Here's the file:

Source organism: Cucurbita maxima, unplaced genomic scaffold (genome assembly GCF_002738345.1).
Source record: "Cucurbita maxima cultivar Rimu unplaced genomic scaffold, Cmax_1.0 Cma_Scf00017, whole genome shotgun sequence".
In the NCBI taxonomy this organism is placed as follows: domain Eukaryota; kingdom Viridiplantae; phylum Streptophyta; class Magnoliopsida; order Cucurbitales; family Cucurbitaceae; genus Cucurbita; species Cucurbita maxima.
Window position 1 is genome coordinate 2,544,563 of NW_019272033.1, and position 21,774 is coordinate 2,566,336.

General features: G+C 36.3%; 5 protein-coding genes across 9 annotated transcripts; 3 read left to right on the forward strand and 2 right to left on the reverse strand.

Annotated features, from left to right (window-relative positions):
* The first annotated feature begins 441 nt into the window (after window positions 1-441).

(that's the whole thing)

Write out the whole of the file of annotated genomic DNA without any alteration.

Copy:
Source organism: Cucurbita maxima, unplaced genomic scaffold (genome assembly GCF_002738345.1).
Source record: "Cucurbita maxima cultivar Rimu unplaced genomic scaffold, Cmax_1.0 Cma_Scf00017, whole genome shotgun sequence".
In the NCBI taxonomy this organism is placed as follows: domain Eukaryota; kingdom Viridiplantae; phylum Streptophyta; class Magnoliopsida; order Cucurbitales; family Cucurbitaceae; genus Cucurbita; species Cucurbita maxima.
Window position 1 is genome coordinate 2,544,563 of NW_019272033.1, and position 21,774 is coordinate 2,566,336.

General features: G+C 36.3%; 5 protein-coding genes across 9 annotated transcripts; 3 read left to right on the forward strand and 2 right to left on the reverse strand.

Annotated features, from left to right (window-relative positions):
* The first annotated feature begins 441 nt into the window (after window positions 1-441).